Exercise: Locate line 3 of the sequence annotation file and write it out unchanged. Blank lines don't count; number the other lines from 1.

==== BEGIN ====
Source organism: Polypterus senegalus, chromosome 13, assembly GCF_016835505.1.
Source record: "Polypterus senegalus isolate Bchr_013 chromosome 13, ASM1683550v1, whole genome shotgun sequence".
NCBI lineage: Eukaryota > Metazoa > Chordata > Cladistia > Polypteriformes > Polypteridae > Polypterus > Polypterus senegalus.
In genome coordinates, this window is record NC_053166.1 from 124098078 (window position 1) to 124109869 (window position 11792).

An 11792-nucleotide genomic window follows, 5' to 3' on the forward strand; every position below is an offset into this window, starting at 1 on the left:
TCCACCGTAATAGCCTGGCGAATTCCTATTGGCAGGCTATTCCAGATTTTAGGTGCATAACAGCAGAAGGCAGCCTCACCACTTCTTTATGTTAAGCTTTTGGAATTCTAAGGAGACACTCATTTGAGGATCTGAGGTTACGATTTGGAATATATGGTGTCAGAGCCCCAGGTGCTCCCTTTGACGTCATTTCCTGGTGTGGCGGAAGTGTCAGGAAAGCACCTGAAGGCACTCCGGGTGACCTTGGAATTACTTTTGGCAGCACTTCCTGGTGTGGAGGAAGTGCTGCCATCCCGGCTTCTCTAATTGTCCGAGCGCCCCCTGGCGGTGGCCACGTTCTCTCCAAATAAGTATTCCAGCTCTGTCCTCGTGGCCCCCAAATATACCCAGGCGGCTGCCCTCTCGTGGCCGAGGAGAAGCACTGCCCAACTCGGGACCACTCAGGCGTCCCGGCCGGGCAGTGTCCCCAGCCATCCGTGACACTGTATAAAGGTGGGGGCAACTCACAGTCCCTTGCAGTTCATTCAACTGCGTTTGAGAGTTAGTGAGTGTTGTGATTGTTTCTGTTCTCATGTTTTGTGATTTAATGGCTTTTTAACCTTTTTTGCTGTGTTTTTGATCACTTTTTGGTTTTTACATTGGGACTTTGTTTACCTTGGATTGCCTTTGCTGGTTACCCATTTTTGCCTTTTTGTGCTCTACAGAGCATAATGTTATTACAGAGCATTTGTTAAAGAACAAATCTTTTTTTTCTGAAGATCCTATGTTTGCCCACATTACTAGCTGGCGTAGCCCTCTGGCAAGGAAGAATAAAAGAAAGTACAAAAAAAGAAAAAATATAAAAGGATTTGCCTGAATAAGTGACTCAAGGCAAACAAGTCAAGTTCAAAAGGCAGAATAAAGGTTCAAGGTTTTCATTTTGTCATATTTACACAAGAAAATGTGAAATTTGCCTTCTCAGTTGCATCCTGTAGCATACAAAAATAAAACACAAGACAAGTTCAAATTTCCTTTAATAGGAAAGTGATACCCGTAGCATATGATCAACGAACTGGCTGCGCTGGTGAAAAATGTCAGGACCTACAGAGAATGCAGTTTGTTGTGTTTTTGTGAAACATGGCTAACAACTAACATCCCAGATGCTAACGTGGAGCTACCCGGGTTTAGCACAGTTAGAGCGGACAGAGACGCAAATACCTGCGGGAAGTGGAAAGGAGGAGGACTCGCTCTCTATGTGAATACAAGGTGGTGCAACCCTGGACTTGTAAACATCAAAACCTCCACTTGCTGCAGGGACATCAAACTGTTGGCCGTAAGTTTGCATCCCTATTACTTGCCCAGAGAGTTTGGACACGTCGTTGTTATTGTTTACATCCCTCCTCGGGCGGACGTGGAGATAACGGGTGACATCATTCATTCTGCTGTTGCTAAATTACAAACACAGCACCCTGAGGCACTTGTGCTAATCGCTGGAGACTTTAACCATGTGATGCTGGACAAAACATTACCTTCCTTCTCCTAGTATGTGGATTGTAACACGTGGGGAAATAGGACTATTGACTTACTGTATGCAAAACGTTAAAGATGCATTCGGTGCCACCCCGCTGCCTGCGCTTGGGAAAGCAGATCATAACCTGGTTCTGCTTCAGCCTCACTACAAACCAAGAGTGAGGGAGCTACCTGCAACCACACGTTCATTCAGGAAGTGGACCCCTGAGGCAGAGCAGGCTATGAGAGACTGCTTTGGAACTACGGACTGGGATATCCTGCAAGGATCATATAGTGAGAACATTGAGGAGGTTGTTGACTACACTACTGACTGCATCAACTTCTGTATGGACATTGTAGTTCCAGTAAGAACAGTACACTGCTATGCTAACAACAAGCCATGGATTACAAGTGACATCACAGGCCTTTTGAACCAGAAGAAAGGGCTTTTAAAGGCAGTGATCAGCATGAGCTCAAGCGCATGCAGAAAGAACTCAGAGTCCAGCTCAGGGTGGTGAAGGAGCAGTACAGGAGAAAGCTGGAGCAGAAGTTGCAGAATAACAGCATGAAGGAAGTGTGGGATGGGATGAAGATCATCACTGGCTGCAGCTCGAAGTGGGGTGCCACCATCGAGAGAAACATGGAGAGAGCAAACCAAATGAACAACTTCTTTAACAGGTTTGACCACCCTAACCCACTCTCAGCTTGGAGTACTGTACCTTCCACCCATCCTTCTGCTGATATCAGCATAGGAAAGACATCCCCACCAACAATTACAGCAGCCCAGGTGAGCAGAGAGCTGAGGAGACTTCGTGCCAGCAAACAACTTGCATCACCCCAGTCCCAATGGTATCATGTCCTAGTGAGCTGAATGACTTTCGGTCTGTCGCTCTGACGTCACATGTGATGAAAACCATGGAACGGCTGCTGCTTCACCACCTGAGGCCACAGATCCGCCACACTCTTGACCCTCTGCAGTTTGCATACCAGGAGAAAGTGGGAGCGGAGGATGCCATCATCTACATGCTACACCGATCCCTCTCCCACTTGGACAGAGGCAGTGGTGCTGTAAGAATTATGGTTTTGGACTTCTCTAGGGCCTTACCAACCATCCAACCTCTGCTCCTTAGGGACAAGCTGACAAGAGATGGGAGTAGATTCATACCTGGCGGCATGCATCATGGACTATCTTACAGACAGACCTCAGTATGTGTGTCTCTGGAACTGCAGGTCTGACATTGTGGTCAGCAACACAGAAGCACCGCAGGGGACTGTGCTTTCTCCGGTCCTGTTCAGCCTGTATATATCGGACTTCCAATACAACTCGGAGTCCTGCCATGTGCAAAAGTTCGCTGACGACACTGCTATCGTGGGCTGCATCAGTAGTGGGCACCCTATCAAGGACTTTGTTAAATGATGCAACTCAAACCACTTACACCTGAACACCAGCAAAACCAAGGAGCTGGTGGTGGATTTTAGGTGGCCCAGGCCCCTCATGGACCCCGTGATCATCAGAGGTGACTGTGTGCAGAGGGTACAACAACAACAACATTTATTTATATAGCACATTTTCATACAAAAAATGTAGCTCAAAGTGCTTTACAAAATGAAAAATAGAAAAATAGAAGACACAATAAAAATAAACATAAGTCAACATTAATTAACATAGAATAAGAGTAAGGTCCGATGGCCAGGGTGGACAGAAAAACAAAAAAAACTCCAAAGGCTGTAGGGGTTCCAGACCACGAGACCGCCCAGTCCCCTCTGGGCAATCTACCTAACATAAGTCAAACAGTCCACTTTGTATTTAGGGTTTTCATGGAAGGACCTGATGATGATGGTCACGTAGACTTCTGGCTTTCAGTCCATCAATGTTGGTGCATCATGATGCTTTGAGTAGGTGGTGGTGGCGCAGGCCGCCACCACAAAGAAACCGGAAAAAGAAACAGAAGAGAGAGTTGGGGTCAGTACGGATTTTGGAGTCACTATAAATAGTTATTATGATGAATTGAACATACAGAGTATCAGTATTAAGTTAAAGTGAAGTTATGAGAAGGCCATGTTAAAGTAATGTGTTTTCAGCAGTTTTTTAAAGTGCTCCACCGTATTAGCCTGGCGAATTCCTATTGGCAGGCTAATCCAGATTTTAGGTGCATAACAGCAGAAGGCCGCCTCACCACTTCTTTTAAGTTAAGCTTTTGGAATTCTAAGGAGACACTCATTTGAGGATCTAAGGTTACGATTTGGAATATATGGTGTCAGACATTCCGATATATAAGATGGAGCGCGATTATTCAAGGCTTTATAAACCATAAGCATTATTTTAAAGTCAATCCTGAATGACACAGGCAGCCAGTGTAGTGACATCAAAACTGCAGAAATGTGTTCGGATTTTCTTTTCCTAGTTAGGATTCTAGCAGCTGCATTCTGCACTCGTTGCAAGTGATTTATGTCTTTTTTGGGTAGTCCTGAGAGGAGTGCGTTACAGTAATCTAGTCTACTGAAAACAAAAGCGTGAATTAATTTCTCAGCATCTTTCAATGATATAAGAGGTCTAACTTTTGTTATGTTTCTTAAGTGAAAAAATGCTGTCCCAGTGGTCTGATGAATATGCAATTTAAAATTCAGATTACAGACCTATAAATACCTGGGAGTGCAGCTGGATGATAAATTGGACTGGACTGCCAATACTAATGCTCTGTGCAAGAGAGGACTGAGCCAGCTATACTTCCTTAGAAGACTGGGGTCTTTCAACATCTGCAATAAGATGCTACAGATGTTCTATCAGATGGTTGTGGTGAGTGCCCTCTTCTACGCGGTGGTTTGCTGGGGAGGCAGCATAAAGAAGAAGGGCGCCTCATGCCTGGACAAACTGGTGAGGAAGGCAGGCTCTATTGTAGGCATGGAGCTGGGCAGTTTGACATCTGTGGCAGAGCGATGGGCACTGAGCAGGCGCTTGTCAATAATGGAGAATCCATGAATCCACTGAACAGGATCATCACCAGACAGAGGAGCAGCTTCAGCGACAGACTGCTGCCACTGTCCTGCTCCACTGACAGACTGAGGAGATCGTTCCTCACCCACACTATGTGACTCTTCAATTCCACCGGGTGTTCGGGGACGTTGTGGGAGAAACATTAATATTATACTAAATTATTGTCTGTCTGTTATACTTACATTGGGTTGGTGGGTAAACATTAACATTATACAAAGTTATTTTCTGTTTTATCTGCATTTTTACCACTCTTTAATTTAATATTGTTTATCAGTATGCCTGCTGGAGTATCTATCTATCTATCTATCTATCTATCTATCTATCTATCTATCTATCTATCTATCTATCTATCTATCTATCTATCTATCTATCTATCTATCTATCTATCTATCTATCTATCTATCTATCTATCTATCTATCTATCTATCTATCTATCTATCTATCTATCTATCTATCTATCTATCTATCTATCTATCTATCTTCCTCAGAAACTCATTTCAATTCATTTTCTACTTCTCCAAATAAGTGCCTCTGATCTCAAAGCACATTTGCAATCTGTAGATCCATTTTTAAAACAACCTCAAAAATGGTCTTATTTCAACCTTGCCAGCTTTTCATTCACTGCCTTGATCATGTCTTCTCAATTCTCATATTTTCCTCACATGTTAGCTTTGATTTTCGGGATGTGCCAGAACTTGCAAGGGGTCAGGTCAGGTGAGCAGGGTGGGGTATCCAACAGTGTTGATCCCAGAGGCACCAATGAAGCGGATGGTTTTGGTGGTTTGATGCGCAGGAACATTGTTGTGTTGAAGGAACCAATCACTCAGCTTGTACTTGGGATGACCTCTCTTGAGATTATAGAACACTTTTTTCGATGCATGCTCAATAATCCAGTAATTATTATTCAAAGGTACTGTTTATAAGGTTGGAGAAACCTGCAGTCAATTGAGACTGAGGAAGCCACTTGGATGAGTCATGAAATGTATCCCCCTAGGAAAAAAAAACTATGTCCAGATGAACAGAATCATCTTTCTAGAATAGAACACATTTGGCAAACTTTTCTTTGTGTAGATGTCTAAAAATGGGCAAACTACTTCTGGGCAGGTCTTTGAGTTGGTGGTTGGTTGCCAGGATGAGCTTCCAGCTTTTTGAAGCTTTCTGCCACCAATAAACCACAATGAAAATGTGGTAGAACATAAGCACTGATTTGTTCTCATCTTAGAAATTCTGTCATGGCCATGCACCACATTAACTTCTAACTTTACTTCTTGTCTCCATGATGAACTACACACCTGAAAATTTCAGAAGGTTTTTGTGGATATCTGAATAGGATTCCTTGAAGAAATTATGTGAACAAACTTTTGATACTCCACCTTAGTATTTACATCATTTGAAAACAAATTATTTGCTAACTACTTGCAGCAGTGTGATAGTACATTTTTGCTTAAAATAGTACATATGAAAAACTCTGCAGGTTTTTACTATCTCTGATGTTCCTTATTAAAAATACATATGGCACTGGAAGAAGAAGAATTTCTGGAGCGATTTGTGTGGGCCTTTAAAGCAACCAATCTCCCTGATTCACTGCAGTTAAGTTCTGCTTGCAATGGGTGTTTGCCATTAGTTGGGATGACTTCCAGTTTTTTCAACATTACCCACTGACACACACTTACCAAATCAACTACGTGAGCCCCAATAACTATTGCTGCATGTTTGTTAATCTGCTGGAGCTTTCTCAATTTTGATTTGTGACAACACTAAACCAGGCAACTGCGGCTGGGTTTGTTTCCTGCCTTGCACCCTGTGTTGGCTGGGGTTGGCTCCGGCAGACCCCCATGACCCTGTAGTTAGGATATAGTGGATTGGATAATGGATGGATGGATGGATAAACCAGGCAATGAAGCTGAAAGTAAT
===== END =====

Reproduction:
NCBI lineage: Eukaryota > Metazoa > Chordata > Cladistia > Polypteriformes > Polypteridae > Polypterus > Polypterus senegalus.